Influencing training in the Zambezi Evangelical Church of Malawi

Myles MacBean (businessman, mission-partner, church leader) developed a preacher training programme and leadership development seminars for Malawi’s Zambezi Evangelical Church. Both programmes drew on aspects of the BUILD approach. Jem Hovil interviews Myles about one element of that, BUILD’s ‘ERA’ model of reflection.

Q: Myles, can you give us a thumbnail picture of ZEC and the programmes you developed?

A: Zambezi Evangelical Church was formed in 1892. It is the largest explicitly evangelical church in Malawi, Presbyterian in its governance, and credo-Baptist in its practice. With some 700 preaching points, the church identified the strategic need to develop biblically mature servant leaders as – in this typical sub-Saharan context – there is a core of college trained pastors but the vast majority of preachers and leaders are untrained.

Q: One element of BUILD that you adapted and adopted for leader training is the ‘ERA’ (encounter-reflection-action) model of reflection. Why did you include that?

A: A concern of the church was that doctrine, policy and decisions were typically being made based on church tradition, cultural norms or expedient intra-church politics rather than the application of biblical principles. Having encountered and applied ‘practical theological cycles’ during my masters degree in the UK, I realised this appropriately simple version could be a way of encouraging leaders to slow down and reflect more deeply and biblically on a situation.

Q: Were there ways in which you modified the ERA model, or lessons you learned from using it?

A: I tweaked the model to be “explore-reflect-act”. Partly this was a semantic change to encourage an active approach. It also clarified that we would start by pausing and exploring in depth the situation under review and its root causes, before moving on to reflect on what the Bible had to say about the topic, and then agree how we could concretely act to improve the situation. We learned that the process was best done in small groups, where different perspectives on the topic and a shared understanding of Scripture could be brought to bear.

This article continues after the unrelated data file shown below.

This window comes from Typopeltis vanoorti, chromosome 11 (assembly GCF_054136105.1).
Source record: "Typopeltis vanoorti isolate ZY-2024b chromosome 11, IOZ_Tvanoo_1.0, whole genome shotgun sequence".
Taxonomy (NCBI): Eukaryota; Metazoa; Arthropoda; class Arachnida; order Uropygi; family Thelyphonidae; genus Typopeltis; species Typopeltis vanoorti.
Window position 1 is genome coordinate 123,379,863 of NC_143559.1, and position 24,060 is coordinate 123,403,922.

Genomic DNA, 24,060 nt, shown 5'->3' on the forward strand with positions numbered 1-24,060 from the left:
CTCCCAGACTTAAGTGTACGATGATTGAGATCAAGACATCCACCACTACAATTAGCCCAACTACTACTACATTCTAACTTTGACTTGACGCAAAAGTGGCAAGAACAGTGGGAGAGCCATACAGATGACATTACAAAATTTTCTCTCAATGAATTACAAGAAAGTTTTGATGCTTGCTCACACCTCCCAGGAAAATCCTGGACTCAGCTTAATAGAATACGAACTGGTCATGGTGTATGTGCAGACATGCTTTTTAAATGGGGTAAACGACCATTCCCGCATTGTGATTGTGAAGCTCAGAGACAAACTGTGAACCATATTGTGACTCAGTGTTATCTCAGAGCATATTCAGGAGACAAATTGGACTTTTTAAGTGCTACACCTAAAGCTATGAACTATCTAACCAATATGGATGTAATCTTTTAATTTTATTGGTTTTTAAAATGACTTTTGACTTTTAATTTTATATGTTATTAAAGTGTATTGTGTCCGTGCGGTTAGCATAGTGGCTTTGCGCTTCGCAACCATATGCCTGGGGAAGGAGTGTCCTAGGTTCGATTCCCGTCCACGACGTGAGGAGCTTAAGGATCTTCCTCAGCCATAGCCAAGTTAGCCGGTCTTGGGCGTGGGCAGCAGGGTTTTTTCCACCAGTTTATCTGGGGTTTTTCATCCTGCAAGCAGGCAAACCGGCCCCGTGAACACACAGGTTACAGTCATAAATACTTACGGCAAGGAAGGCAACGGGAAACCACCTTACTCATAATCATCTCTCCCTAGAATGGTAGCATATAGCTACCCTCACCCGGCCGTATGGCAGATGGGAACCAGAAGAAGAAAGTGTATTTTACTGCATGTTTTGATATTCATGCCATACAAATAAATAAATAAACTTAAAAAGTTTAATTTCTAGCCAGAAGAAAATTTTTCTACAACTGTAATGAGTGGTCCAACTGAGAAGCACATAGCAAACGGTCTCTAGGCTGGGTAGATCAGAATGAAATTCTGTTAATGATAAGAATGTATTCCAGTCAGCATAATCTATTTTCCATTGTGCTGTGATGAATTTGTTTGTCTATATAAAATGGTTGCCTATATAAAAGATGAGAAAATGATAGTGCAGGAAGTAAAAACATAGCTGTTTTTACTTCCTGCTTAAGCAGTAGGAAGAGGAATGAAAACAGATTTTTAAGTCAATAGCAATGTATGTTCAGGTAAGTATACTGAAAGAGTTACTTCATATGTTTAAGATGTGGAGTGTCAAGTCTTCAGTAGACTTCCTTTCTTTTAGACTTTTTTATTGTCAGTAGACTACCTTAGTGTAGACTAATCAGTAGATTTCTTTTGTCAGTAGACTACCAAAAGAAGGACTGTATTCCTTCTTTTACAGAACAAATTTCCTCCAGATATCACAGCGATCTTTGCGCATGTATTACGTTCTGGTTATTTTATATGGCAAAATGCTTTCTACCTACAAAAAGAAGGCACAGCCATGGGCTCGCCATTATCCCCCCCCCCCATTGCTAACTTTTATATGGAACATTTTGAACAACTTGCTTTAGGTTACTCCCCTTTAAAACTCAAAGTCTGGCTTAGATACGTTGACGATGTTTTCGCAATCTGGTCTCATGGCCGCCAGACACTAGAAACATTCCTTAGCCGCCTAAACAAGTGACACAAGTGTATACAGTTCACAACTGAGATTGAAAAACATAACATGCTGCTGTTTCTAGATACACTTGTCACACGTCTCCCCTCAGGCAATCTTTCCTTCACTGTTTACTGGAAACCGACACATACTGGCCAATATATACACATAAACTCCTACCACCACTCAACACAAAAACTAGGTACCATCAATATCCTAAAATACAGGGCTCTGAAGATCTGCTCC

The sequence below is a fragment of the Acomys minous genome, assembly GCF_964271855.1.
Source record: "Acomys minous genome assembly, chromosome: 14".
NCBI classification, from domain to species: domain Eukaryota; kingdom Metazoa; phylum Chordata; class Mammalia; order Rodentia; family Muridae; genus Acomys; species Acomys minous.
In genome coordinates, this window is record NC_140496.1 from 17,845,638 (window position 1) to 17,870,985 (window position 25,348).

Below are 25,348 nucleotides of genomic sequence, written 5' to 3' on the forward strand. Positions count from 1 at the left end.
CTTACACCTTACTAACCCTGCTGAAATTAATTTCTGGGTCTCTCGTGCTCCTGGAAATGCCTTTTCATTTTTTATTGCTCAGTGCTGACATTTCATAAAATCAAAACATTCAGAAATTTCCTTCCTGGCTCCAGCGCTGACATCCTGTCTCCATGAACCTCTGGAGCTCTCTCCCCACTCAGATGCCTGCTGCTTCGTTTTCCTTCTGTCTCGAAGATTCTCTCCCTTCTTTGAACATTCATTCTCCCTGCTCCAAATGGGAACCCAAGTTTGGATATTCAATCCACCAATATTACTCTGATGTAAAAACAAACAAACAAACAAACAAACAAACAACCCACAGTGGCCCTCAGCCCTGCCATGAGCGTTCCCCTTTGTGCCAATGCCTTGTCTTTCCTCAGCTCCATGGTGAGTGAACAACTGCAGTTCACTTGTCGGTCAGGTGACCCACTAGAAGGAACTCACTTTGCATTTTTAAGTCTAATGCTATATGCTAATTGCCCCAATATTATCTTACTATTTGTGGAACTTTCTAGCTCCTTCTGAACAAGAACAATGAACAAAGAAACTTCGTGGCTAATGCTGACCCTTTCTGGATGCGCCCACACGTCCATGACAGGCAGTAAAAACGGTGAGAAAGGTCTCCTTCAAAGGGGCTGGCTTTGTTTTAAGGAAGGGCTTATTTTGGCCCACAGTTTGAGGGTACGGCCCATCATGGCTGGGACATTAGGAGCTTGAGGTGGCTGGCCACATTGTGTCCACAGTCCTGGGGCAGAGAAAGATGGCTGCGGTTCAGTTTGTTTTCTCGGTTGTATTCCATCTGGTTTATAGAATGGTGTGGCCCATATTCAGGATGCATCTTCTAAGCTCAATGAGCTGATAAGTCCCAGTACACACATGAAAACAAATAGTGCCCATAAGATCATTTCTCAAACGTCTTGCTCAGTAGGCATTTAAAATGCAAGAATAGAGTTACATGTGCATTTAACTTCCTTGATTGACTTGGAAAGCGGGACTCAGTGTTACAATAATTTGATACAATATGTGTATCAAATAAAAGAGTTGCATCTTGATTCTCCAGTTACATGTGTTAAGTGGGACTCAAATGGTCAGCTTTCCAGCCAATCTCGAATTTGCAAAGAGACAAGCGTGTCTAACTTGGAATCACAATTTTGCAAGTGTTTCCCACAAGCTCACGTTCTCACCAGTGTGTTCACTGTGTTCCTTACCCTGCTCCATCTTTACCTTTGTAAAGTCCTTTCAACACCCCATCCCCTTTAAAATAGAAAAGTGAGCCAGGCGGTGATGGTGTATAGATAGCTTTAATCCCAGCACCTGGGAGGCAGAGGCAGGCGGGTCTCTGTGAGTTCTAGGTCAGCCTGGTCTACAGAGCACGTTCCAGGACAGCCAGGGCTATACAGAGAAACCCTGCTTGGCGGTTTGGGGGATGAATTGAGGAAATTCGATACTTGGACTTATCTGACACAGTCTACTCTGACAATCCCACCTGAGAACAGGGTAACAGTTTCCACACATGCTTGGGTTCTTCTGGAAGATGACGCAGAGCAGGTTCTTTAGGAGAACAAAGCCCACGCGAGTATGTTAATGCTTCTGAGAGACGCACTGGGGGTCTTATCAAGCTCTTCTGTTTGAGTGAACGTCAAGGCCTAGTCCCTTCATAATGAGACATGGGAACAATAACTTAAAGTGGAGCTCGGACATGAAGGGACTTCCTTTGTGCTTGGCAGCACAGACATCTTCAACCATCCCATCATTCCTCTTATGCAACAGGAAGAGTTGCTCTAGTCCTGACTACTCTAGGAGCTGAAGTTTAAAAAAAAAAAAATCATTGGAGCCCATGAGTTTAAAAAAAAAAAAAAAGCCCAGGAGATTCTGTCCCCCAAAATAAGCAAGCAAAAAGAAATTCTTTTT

Q: Can you give an example of the sort of issue you applied that to, and the outcomes?

A: We applied the method to many common pastoral issues in Malawi from the appropriateness of contraception to traditional marriage practices. However, one issue that came up repeatedly was what the church’s attitude should be to the so called ‘prosperity gospel.’ Most preachers recognised they lacked a clear, biblical, theology for suffering, poverty and prosperity with which to counter this false gospel. The typical result from the application of the ERA process was the rediscovery of Bible texts and themes emphasising that the gospel is about a supreme God giving us a far greater gift than wealth, health and prosperity: himself. That the most perfect of men, Christ himself, had to suffer to enable that gift. That Bible history showed that God’s blessed so often suffer. That Christ himself did not link suffering to a lack of faith or to sin. And, that ultimately the ‘prosperity gospel’ is another manifestation of false human religion where mankind vainly tries to control God. The preachers left encouraged to preach more confidently on the subject, and it is expected that this ERA approach will now be used to establish ZEC-wide pastoral guidance on this and other key doctrinal topics.

Q: How does that engagement with God’s word and God’s world strengthen the preaching programme, and the leaders and churches as a result?

A: In practice I saw Malawian church leaders wholeheartedly embrace the tool, recognising the improvement it brought to their decision making, and giving them confidence to go back to biblical first principles when reviewing the major pastoral challenges the church faces. It was also a good introduction for the ‘Preach the Word’ program which gave the leaders the opportunity to develop a deeper understanding of hermeneutic principles that would help their future decision making as well as their preaching. Also, a sermon series on the topic was almost always one of the actions resulting from an ERA reflection, again emphasising the complimentary nature of these different elements of church leadership.

Q: Is there anything else you would like to share with our readers on this particular topic?

A: Western readers might want to consider using this model within their churches. During my masters studies the eldership team of my home churches successfully used theological reflection when two churches entering into partnership had different traditions concerning Holy Communion. Reflecting together on the situation not only resulted in a renewed and common view among the leaders but was also an excellent team building exercise.

Thank you Myles. It would be good to interview you again in the future about an aspect of the preaching programme you developed.

I also want to thoroughly recommend your recent book, Preach the Word (London: Apostolos Publishing 2017). It is an invaluable resource for those who are developing training programmes in context. I have written a review of the book here.